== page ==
Crisis Severity The severity score from 1 to 5 is based on 31 indicators aggregated into 3 pillars (impact, conditions, and complexity)3.40 Very lowVery high 5
Impact This measures the impact of the crisis itself, in terms of the scope of its geographical, and human effects.3.80 Very lowVery high 5
Humanitarian Conditions This measures the conditions and status of the people affected, including info about the distribution of severity.3.00 Very lowVery high 5
Complexity This measures the complexity of the crisis, in terms of factors that affect its mitigation or resolution.3.70 Very lowVery high 5
Access Constraints This measures the level of humanitarian access constraints.3.0No constraintsExtreme constraints
Since 2008, the ongoing security situation have caused the displacement of over 5 million people in Khyber Pakhtunkhwa (KP), many of who have returned multiple times. In 2018, 2.9 million people were estimated in need of humanitarian assistance. ? IDPs are particularly in need of WASH and shelter. In the disputed Kashmir region, violence has increased across the Line of Control since February dividing Pakistan and India. In March 2019, security incidents in Azad Kashmir displaced over 15,000 people. ?
Internal displacement and returns are aggravated by the presence of almost 2.7 million Afghan refugees, who have particularly high needs. The government of Pakistan and Afghanistan have agreed to return large numbers of Afghan refugees from Pakistan in 2019. ? Pakistan is also vulnerable to natural disasters, and frequently experiences flood and drought.
Pakistan is experiencing its worst locust infestation since the 1990s. According to initial estimates by the Chamber of Agriculture, as much as 40 percent of crops in the country have been destroyed. This includes food crops such as wheat and vegetables and commodity crops such as cotton. The extended monsoon season has provided conditions that have allowed the locusts to continue breeding and surviving for longer in the Indo-Pakistan border region. Food insecurity is already high in the country, with over 3 million people in IPC Phases 3 and 4, particularly in Balochistan and Sindh provinces. Damage to crops at this magnitude is not only a threat to food security in the affected communities, but also poses a challenge for livelihoods as many rural farmers use the money from selling crops to pay off debt and survive financially during the off season.?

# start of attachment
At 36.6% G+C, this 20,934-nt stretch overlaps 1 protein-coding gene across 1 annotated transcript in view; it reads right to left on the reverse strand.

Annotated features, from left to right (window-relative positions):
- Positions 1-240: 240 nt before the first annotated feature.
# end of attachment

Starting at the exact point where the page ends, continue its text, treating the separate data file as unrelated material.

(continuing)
Following a deterioration in 2018, which saw 18 NGOs being forced by authorities to discontinue operations in Pakistan, access constraints remain high in 2019. Humanitarian activities continue to be hindered by government delays in NGO registration and strict project approval processes. Ongoing sectarian violence in Balochistan province and increased shelling along the Line of Control in Azad Jammu and Kashmir restricted the movement of people, causing displacements and disrupting access to basic services. Natural hazards were major obstacles for humanitarian agencies across the country. In July, flooding in several northeastern provinces restricted access to affected villages. In September, an earthquake in Azad Jammu and Kashmir severely damaged roads and communications infrastructure. Exact data indicating the impact of improvised explosive devices on humanitarian access in Pakistan is unavailable.
Read more in the latest ACAPS Humanitarian Access Overview
Information Gaps and Needs
- Information is limited on displacement from shelling along the Line of Control in Azad Jammu and Kashmir.